[Esapi-user] Servlet spec and session fixation (was "Re: [OWASP-ESAPI] ESAPI Encryptor")

Dinis Cruz dinis.cruz at googlemail.com
Sat Jan 16 14:11:41 EST 2010


Hi Ed,

Two questions:

1) is there a version of the Servlet Spec that ONLY has the parts with
security implications? (surely not all 230 pages are about features and
requirements that have security implications)
2) is there a mapping or list with all these 'vulnerabilities by design'
(like the one covered below)?

Dinis Cruz

2010/1/16 Ed Schaller <schallee at darkmist.net>

> > No wonder things are so broken. I stopped reading the Servlet spec
> > after the 1.0 release because it had grown so huge after that. The
> > 3.0 spec was just released this past Dec, so it will be awhile until
> > it is addressed. (BTW, I just checked and the 3.0 spec is 230 pages.)
>
> I can't blame you on the size. Here's a slightly modified (removing
> work specific stuff and stuff for folks not as familiar with servlets)
> extract of my previous thoughts on this. It was based on the 2.4 servlet
> spec but still applies to the 2.5 and 3.0 specs (3.0 does provide a
> non-container specific logout method though):
>
> The specific section that was mentioned is SRV.12.10 "Login and Logout."
> This describes the interactions between a session and a J2EE login. This
> is where it specifically states that the session object must remain the
> same before and after login if and only if (iff) the session has been
> created before login. It's worth mentioning here that JSPs by default
> will create a session.
>
> Additionally, there is not a one to one correspondence between the
> session tracking method (JSESSIONID cookie, jsessionid path parameter or
> ssl session id being the common and WAS supported ones) and the session
> object. The method used can be the same for different servlet contexts .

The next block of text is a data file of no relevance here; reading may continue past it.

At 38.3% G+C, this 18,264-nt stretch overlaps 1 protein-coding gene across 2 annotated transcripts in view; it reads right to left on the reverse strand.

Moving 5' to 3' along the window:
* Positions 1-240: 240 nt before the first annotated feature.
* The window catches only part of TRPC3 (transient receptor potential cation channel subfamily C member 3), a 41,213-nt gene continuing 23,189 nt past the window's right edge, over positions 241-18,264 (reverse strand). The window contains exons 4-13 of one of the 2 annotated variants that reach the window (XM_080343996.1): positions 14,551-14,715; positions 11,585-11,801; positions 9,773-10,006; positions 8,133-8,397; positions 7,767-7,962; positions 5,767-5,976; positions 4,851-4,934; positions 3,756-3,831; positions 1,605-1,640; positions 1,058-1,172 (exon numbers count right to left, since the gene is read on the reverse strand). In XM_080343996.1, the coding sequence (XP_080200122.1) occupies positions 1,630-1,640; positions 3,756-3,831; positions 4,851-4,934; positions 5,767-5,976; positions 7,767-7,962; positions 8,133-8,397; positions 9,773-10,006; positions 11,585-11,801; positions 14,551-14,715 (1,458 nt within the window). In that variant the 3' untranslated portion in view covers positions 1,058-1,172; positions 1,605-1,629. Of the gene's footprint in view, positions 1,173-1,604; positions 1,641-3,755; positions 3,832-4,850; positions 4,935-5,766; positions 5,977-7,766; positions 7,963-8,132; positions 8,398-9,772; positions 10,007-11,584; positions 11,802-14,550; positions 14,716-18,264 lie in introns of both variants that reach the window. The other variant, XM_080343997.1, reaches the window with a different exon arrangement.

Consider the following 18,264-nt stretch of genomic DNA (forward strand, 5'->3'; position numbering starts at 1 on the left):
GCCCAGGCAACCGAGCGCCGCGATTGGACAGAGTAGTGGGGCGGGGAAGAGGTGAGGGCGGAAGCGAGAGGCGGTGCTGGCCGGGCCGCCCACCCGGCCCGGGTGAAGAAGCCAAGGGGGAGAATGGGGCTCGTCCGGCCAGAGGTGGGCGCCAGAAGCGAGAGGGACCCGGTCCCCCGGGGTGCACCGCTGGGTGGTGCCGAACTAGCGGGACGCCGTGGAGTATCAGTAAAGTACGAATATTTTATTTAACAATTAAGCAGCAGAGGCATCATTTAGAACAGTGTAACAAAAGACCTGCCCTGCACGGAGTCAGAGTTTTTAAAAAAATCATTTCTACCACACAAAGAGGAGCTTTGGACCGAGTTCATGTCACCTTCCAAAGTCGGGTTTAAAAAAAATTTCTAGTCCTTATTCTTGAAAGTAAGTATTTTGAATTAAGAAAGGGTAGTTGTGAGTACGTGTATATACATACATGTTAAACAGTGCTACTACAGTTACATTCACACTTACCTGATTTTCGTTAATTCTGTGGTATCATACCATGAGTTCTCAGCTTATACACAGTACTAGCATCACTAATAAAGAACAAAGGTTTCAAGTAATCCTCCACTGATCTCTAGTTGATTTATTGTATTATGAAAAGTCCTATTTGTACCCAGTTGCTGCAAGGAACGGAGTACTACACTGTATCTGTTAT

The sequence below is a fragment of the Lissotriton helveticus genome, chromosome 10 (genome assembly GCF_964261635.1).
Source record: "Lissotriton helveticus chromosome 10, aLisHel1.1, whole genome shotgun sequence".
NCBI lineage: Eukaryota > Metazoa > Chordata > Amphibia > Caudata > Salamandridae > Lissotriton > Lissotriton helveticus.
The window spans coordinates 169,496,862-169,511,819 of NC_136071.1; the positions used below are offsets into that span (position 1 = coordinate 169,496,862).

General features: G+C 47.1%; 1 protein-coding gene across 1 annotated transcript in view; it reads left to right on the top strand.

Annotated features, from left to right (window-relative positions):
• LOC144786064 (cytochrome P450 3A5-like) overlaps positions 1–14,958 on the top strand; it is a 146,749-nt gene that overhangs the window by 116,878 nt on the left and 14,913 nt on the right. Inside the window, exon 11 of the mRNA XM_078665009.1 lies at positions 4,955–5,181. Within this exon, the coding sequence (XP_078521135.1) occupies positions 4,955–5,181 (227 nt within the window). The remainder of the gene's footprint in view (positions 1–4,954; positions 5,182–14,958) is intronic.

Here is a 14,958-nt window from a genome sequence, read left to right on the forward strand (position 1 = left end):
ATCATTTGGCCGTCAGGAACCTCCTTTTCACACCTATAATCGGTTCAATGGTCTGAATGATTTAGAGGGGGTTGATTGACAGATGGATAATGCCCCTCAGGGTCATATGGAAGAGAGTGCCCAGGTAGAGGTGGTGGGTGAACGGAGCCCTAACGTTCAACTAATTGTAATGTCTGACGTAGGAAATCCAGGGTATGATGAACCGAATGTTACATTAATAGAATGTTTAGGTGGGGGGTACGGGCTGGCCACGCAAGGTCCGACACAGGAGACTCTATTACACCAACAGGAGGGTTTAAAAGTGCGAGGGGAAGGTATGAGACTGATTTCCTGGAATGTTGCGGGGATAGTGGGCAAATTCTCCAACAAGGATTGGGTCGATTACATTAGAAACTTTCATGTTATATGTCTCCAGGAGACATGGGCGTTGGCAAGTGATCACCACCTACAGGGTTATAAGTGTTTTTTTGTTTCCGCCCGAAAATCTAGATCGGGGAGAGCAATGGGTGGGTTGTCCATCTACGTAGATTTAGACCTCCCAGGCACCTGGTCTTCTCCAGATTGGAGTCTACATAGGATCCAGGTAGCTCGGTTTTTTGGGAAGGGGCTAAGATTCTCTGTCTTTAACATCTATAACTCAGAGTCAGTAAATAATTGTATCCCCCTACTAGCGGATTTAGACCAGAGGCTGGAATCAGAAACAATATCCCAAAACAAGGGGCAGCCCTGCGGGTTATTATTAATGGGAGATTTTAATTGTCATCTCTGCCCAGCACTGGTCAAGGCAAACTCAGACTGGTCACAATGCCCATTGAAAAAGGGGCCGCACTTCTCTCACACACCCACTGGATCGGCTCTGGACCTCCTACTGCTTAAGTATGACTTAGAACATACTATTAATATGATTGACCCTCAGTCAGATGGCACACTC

> The session object itself is required to be unique per servlet context
> though. This means that while the cookie for /app1 may be the same as
> the cookie for /app2 the attributes in the session for app1 are not
> accessible by app2 and vice versa. See SRV 7.3.
>
> This also implies that there is not a one to many correspondence between
> the tracking method and the session objects as there is nothing to say
> that the tracking method id or even the method itself cannot change
> during the session object's life.
>
> So a session fixation vulnerability could easily exist in any J2EE web
> application following the spec. It would seem that it would be easier to
> have the vulnerability than not. To follow the spec and not be vulnerable,
> the container could change either the tracking method or the session id at
> login time. This would not prevent an attacker from using the pre-login
> session id to attempt to add session attributes using non-authenticated
> pages but would prevent the attacker from using the session after login.
>
> The developer of an application could also invalidate the session
> object after a successful login but I see nothing that would require the
> session tracking id or method to change as a result of that. Potentially
> a conforming container could invalidate session without changing the
> session id in the cookie. It would be interesting to see what different
> servlet containers do.
>
> It is also interesting to note that the session object is not required to
> be linked to J2EE authentication. SRV 12.10 says that "being logged in to
> a web application corresponds precisely to there being a valid non-null
> value in getUserPrincipal method [of the HttpServletRequest object.]"
> Certainly they are linked in many containers (eg: tomcat) but they are
> not in WAS. This leads to the container specific logout issue that has
> been mentioned before. It also implies that a conforming container is
> not required to invalidate the session at logout time either. It would
> seem that in a compliant container session attributes from one login
> could survive both the logout of one user and the login of the next user
> depending on the container implementation.
>
> >>>------>
>
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